new year

Every day is a gift . . .

“evening stars” is 11x14, painted with sumi ink and Japanese watercolors on paper. It is also available as a  signed print , or as a  greeting card  reading “peace be with you.” © Annette Makino 2018

“evening stars” is 11x14, painted with sumi ink and Japanese watercolors on paper. It is also available as a signed print, or as a greeting card reading “peace be with you.” © Annette Makino 2018

Well, I wanted to write a heartfelt and inspiring new year’s message, one that summed up this crazy year and offered sparks of hope for 2019. 

Despite the madness emanating from the “very stable genius” in the White House and his enablers, despite the increasingly dire consequences of climate change, there is much for which I’m grateful. That includes my family, a beautiful and supportive place to live and meaningful work as an artist and haiku poet.

evening stars . . .
one by one counting
our blessings

Among these “blessings” was an unexpected and speedy way to drop those holiday pounds: a bout of food poisoning! As one of my cards says, “every day is a gift—sometimes it’s fruitcake.” 

Consequently, I don’t have the energy to write much today. So let me just cut to the chase: thank you for supporting my art, and here’s wishing you all the best for the new year!

“every day is a gift” is 5x7, painted with sumi ink and Japanese watercolors on paper. It is available as a  greeting card . © Annette Makino 2014

“every day is a gift” is 5x7, painted with sumi ink and Japanese watercolors on paper. It is available as a greeting card. © Annette Makino 2014

Makino Studios News

Haiku award: I’m honored that the following haiku, published in Frogpond 41:3, has won the Museum of Haiku Literature Award, presented by the Haiku Society of America:

fog-shrouded coast
we listen
to the view

2019 calendar of art and haiku: Could you use a small 2019 calendar which serves as a rotating monthly art show? I’ve still got a few in stock!

Thank you cards: With the holidays over, it’s time for thank you cards! I offer boxed sets of eight sweet little wildflower notecards with kraft envelopes.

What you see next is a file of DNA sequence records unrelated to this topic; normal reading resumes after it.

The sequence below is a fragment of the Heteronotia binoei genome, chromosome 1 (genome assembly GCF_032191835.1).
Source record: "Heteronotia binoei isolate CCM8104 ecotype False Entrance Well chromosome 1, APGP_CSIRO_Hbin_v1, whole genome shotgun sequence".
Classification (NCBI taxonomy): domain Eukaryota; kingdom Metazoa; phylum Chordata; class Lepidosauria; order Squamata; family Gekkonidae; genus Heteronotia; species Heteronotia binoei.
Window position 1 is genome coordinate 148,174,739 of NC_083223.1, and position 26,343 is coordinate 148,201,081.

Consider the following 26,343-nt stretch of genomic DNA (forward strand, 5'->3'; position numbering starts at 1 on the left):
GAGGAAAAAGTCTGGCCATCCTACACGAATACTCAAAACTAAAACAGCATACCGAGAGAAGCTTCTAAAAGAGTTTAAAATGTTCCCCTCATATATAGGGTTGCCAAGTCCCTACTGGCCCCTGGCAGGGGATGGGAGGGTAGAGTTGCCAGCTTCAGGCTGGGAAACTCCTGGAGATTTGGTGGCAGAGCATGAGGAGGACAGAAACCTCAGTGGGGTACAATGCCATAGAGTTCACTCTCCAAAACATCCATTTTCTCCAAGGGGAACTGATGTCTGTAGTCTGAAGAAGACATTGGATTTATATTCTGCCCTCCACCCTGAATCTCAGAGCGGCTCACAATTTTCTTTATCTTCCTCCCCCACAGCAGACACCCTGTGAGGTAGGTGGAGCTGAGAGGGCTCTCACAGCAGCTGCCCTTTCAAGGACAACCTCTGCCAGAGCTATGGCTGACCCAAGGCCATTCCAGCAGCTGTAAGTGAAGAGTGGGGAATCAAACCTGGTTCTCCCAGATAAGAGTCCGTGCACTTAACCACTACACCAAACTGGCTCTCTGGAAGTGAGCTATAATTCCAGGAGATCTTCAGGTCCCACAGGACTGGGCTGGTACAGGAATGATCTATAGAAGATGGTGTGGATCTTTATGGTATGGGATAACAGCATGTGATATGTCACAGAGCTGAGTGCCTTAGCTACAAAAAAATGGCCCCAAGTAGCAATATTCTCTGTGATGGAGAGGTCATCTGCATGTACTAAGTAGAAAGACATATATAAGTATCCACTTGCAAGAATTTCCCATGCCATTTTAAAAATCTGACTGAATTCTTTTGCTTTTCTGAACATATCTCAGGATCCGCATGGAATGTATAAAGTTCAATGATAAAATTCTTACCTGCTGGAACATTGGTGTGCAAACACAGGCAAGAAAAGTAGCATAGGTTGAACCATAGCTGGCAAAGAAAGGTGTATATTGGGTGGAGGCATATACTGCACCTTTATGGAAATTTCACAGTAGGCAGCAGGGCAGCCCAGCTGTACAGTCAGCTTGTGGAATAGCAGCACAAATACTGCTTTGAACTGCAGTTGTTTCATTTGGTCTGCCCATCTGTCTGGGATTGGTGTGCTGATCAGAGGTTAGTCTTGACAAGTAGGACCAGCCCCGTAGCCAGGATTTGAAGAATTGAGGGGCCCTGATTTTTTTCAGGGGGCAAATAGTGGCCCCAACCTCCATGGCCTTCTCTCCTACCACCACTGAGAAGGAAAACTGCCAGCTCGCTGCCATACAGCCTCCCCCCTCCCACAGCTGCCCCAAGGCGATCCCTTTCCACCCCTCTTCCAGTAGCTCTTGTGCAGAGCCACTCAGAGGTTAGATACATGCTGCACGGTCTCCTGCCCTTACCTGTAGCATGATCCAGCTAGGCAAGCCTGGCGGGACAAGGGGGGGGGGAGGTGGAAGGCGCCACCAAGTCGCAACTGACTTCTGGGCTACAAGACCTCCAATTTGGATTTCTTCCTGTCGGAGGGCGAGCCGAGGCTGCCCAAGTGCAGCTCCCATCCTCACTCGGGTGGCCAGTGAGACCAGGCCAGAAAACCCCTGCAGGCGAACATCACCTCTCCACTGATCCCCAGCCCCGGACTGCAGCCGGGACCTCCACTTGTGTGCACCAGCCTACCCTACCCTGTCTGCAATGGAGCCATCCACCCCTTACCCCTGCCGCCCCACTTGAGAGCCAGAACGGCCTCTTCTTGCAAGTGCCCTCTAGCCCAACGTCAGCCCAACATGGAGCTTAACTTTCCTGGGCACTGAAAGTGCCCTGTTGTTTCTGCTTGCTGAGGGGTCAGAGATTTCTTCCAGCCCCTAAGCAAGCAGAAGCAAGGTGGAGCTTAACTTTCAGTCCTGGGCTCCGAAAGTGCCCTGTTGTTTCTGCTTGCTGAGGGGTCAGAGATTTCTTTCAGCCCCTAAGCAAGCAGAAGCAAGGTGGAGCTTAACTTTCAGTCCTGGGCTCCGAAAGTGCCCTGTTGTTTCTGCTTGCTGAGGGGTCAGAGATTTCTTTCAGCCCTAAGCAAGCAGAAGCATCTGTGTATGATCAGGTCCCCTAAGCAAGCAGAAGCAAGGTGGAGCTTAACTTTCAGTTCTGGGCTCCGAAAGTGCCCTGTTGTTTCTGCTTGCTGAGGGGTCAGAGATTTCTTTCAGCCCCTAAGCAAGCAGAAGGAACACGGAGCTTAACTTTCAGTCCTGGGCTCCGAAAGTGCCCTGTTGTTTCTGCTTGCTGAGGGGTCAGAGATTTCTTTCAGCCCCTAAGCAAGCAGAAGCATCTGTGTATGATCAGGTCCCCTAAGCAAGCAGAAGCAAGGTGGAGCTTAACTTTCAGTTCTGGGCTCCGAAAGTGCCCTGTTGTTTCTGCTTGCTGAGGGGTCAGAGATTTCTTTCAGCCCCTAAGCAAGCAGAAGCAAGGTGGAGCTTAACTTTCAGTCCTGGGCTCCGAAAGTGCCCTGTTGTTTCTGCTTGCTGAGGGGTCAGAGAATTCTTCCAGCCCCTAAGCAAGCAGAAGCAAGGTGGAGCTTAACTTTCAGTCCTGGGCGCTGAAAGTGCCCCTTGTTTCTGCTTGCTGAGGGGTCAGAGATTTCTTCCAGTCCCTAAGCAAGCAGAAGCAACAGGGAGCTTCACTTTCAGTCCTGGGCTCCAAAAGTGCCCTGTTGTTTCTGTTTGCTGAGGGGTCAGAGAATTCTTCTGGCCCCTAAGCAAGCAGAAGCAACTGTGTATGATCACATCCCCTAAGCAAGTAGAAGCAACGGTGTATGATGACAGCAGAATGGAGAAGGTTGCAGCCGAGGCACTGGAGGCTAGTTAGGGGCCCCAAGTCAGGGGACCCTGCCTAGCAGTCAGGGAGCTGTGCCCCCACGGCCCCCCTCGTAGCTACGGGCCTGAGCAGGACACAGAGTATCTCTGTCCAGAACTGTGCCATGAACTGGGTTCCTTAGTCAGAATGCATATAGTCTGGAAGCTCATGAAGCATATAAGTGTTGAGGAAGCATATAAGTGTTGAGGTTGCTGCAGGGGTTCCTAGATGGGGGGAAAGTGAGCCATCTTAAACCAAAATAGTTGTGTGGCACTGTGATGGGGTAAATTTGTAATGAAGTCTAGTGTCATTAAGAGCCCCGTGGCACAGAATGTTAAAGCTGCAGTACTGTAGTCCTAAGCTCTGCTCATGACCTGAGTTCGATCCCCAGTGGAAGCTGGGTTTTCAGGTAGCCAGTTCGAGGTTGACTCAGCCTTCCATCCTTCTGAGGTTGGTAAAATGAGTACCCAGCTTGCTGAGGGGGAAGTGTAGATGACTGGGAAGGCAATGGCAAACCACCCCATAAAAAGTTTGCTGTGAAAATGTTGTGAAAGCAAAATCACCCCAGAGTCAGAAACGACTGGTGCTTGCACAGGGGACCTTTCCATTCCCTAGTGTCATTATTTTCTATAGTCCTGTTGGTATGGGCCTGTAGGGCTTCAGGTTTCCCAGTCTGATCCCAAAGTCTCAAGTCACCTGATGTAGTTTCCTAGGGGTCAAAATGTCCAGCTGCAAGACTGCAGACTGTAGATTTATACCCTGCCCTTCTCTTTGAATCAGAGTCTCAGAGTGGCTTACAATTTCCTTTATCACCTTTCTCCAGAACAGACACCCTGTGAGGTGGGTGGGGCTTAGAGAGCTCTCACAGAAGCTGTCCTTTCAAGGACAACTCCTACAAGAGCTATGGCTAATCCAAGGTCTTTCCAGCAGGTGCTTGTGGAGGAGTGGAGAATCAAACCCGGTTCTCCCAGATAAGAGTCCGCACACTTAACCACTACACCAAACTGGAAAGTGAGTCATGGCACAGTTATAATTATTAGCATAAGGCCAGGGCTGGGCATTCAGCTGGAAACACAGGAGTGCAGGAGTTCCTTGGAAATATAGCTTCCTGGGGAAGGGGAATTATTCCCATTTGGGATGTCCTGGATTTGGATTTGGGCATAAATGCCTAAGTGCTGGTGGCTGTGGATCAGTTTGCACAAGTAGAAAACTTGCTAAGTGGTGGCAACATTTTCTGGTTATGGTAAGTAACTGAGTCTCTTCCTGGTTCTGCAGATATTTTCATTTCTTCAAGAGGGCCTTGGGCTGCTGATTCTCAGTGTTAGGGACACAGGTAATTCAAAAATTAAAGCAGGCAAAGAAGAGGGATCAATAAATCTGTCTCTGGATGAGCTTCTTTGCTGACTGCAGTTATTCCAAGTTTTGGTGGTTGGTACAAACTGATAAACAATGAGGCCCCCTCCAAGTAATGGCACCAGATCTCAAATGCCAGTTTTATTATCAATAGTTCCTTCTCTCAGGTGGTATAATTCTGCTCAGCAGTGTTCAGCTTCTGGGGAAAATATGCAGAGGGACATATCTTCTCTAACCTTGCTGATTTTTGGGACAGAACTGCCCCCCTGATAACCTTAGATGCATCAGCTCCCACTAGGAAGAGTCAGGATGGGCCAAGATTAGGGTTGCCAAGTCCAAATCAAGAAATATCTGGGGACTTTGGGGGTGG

New year, new chapter

“Happy New Year” is 5×7, painted with sumi ink and Japanese watercolors on paper. © Annette Makino 2015

“Happy New Year” is 5×7, painted with sumi ink and Japanese watercolors on paper.
© Annette Makino 2015

If you knew you had one more year to live, what would you do differently? I sometimes ask myself this question—not out of morbid fixation, but as a simple way to clarify priorities and make sure I’m on track. Recently, I got a surprising answer: “Paint bigger.”

A couple weeks ago, I got the chance to try this out. I was commissioned to make a painting on a 6’ x 4’ sheet of plywood to hang outdoors in Arcata’s revitalized Creamery District. After debating what to paint for awhile, I found my inspiration from a trip to nearby Luffenholtz Beach with my family, where my husband threw sticks for several dogs.

After years of careful work with the delicate and unforgiving materials of sumi ink, watercolor, and paper, what fun to splatter great quantities of cheap house paint onto knotty plywood! I stretched my arm as far as I could reach using big fat brushes, and even used an old t-shirt of my daughter’s to smear on the clouds.

When one of the three dogs I painted turned out too big, I simply painted over it and redid it instead of having to start the piece over completely, as I would have with ink and watercolor. The stakes were low, the rewards were high. I feel the finished painting, pictured below, captures the sense of joy and motion in that day at the ocean. And hopefully also the joyful energy I felt in creating it.

Who knows where this will lead? My pragmatic side has a lot of annoying questions: What would you do with a bunch of plywood sheet paintings? Would they still work for card and calendar art? If not, what then? Are you really switching mediums? How would you reproduce the images? Et cetera.

I am trying to quiet the mind and just let the process unfold. Trying to be OK with the potentially impractical and awkward results. Trying not to think too much about results, period.

Putting the finishing touches on “Luffenholtz Beach,” 72×48, house paint on plywood. © Annette Makino 2015

Putting the finishing touches on “Luffenholtz Beach,” 72×48, house paint on plywood.
© Annette Makino 2015

So, if you had one more year to live, what would you try that is uncertain and new and exciting? What would you do differently? Happy exploring, and happy new year!

warmly, Annette Makino

Makino Studios News

2016 calendar: My wall calendar of art and haiku, featuring twelve of my paintings of landscapes, animals and flowers, is available online and in some local stores.

Best haiku of the year: Red Moon Press is about to publish galaxy of dust: The Red Moon Anthology of English-Language Haiku 2015. I am honored to be included in the 20th edition of this most-awarded series in the history of haiku in English.

fox tracks . . .
who was I before
I was tamed?

Hereby resolved

The start of a new year is a time to consider constancy and change in our lives, to take a look at the big picture and make any needed adjustments. I’m not big on new year’s resolutions—it’s far too easy to fall short and disappoint yourself. But this year I’m making one resolution: simply to be more present, more of the time. With help from meditation, journaling, and long walks with the dog, my aim is to become more mindful. We can’t stop time, but we can experience it more deeply.